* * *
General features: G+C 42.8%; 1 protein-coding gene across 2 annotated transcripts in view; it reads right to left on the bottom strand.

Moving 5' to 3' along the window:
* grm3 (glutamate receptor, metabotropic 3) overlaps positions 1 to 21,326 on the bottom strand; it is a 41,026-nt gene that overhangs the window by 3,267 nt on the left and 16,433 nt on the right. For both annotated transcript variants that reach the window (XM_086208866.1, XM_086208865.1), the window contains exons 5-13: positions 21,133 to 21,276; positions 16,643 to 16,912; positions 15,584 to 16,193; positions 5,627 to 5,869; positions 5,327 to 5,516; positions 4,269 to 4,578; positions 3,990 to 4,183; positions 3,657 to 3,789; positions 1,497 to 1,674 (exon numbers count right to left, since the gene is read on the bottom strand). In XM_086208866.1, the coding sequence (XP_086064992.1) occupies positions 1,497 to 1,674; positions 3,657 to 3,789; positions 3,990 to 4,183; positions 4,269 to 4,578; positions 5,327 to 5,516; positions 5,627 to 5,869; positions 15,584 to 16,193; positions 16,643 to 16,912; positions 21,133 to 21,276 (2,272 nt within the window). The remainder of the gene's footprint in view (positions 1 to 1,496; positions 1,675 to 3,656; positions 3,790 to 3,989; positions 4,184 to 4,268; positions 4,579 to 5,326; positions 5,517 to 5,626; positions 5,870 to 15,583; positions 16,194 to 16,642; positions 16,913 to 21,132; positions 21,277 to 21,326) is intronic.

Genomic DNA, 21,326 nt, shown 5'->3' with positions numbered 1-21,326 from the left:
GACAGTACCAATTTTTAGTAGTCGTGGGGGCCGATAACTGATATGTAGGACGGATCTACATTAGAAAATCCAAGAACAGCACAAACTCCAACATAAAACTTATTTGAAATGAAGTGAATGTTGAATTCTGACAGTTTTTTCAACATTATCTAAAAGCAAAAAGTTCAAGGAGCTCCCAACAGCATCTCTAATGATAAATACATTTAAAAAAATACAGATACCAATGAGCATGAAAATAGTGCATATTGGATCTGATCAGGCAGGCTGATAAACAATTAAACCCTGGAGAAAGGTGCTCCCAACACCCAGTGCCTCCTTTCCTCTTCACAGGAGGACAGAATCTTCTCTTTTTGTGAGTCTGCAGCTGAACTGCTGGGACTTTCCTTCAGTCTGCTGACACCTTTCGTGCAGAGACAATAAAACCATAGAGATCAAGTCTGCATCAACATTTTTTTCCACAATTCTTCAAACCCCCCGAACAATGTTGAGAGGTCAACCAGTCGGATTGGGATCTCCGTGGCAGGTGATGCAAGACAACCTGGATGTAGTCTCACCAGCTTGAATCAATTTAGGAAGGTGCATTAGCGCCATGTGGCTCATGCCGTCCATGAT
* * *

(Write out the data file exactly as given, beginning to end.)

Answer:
General features: G+C 42.8%; 1 protein-coding gene across 2 annotated transcripts in view; it reads right to left on the bottom strand.

Moving 5' to 3' along the window:
* grm3 (glutamate receptor, metabotropic 3) overlaps positions 1 to 21,326 on the bottom strand; it is a 41,026-nt gene that overhangs the window by 3,267 nt on the left and 16,433 nt on the right. For both annotated transcript variants that reach the window (XM_086208866.1, XM_086208865.1), the window contains exons 5-13: positions 21,133 to 21,276; positions 16,643 to 16,912; positions 15,584 to 16,193; positions 5,627 to 5,869; positions 5,327 to 5,516; positions 4,269 to 4,578; positions 3,990 to 4,183; positions 3,657 to 3,789; positions 1,497 to 1,674 (exon numbers count right to left, since the gene is read on the bottom strand). In XM_086208866.1, the coding sequence (XP_086064992.1) occupies positions 1,497 to 1,674; positions 3,657 to 3,789; positions 3,990 to 4,183; positions 4,269 to 4,578; positions 5,327 to 5,516; positions 5,627 to 5,869; positions 15,584 to 16,193; positions 16,643 to 16,912; positions 21,133 to 21,276 (2,272 nt within the window). The remainder of the gene's footprint in view (positions 1 to 1,496; positions 1,675 to 3,656; positions 3,790 to 3,989; positions 4,184 to 4,268; positions 4,579 to 5,326; positions 5,517 to 5,626; positions 5,870 to 15,583; positions 16,194 to 16,642; positions 16,913 to 21,132; positions 21,277 to 21,326) is intronic.

Genomic DNA, 21,326 nt, shown 5'->3' with positions numbered 1-21,326 from the left:
GACAGTACCAATTTTTAGTAGTCGTGGGGGCCGATAACTGATATGTAGGACGGATCTACATTAGAAAATCCAAGAACAGCACAAACTCCAACATAAAACTTATTTGAAATGAAGTGAATGTTGAATTCTGACAGTTTTTTCAACATTATCTAAAAGCAAAAAGTTCAAGGAGCTCCCAACAGCATCTCTAATGATAAATACATTTAAAAAAATACAGATACCAATGAGCATGAAAATAGTGCATATTGGATCTGATCAGGCAGGCTGATAAACAATTAAACCCTGGAGAAAGGTGCTCCCAACACCCAGTGCCTCCTTTCCTCTTCACAGGAGGACAGAATCTTCTCTTTTTGTGAGTCTGCAGCTGAACTGCTGGGACTTTCCTTCAGTCTGCTGACACCTTTCGTGCAGAGACAATAAAACCATAGAGATCAAGTCTGCATCAACATTTTTTTCCACAATTCTTCAAACCCCCCGAACAATGTTGAGAGGTCAACCAGTCGGATTGGGATCTCCGTGGCAGGTGATGCAAGACAACCTGGATGTAGTCTCACCAGCTTGAATCAATTTAGGAAGGTGCATTAGCGCCATGTGGCTCATGCCGTCCATGAT